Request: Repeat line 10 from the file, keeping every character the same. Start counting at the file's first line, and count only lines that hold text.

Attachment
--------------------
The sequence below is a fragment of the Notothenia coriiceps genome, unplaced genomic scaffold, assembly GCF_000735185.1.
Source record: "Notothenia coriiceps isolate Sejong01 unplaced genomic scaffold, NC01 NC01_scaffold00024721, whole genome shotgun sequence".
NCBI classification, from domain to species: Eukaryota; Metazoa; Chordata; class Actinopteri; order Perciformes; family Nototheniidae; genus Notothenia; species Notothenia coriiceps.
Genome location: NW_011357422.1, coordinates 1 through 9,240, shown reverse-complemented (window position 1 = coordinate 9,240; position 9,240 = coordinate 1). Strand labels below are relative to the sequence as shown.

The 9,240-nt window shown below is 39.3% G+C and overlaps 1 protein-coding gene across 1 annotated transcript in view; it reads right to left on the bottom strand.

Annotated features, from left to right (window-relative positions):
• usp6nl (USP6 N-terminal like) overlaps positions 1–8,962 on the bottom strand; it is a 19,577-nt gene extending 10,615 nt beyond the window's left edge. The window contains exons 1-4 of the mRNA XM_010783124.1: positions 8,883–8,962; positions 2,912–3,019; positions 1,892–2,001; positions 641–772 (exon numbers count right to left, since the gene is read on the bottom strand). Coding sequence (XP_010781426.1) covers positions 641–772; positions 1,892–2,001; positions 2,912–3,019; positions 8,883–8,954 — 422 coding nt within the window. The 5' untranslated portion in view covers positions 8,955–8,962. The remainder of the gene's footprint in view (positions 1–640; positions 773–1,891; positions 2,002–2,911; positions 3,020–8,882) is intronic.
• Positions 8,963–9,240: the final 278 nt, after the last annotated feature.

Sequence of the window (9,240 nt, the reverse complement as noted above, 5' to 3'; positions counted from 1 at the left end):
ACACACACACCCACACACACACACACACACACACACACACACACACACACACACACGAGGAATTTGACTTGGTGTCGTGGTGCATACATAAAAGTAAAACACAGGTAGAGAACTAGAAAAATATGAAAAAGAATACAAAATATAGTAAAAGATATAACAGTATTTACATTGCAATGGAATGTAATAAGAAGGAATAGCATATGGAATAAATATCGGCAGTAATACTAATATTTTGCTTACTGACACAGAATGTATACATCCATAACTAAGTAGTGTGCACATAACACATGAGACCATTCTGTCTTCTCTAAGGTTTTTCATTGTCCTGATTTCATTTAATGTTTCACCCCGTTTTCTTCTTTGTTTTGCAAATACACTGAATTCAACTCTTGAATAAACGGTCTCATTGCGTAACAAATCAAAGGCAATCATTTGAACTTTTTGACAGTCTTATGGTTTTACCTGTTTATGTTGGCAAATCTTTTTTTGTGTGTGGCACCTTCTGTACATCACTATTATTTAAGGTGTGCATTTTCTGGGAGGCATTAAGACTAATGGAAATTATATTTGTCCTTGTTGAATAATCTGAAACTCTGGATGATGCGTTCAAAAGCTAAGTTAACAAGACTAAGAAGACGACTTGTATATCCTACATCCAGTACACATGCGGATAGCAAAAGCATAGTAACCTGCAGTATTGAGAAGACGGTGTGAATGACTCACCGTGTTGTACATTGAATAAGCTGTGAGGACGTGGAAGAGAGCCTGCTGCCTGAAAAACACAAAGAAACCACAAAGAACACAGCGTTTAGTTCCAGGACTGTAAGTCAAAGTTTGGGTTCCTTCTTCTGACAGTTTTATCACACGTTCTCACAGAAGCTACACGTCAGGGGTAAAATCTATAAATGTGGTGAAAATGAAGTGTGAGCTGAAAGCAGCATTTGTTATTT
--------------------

ACACACACACCCACACACACACACACACACACACACACACACACACACACACACACGAGGAATTTGACTTGGTGTCGTGGTGCATACATAAAAGTAAAACACAGGTAGAGAACTAGAAAAATATGAAAAAGAATACAAAATATAGTAAAAGATATAACAGTATTTACATTGCAATGGAATGTAATAAGAAGGAATAGCATATGGAATAAATATCGGCAGTAATACTAATATTTTGCTTACTGACACAGAATGTATACATCCATAACTAAGTAGTGTGCACATAACACATGAGACCATTCTGTCTTCTCTAAGGTTTTTCATTGTCCTGATTTCATTTAATGTTTCACCCCGTTTTCTTCTTTGTTTTGCAAATACACTGAATTCAACTCTTGAATAAACGGTCTCATTGCGTAACAAATCAAAGGCAATCATTTGAACTTTTTGACAGTCTTATGGTTTTACCTGTTTATGTTGGCAAATCTTTTTTTGTGTGTGGCACCTTCTGTACATCACTATTATTTAAGGTGTGCATTTTCTGGGAGGCATTAAGACTAATGGAAATTATATTTGTCCTTGTTGAATAATCTGAAACTCTGGATGATGCGTTCAAAAGCTAAGTTAACAAGACTAAGAAGACGACTTGTATATCCTACATCCAGTACACATGCGGATAGCAAAAGCATAGTAACCTGCAGTATTGAGAAGACGGTGTGAATGACTCACCGTGTTGTACATTGAATAAGCTGTGAGGACGTGGAAGAGAGCCTGCTGCCTGAAAAACACAAAGAAACCACAAAGAACACAGCGTTTAGTTCCAGGACTGTAAGTCAAAGTTTGGGTTCCTTCTTCTGACAGTTTTATCACACGTTCTCACAGAAGCTACACGTCAGGGGTAAAATCTATAAATGTGGTGAAAATGAAGTGTGAGCTGAAAGCAGCATTTGTTATTT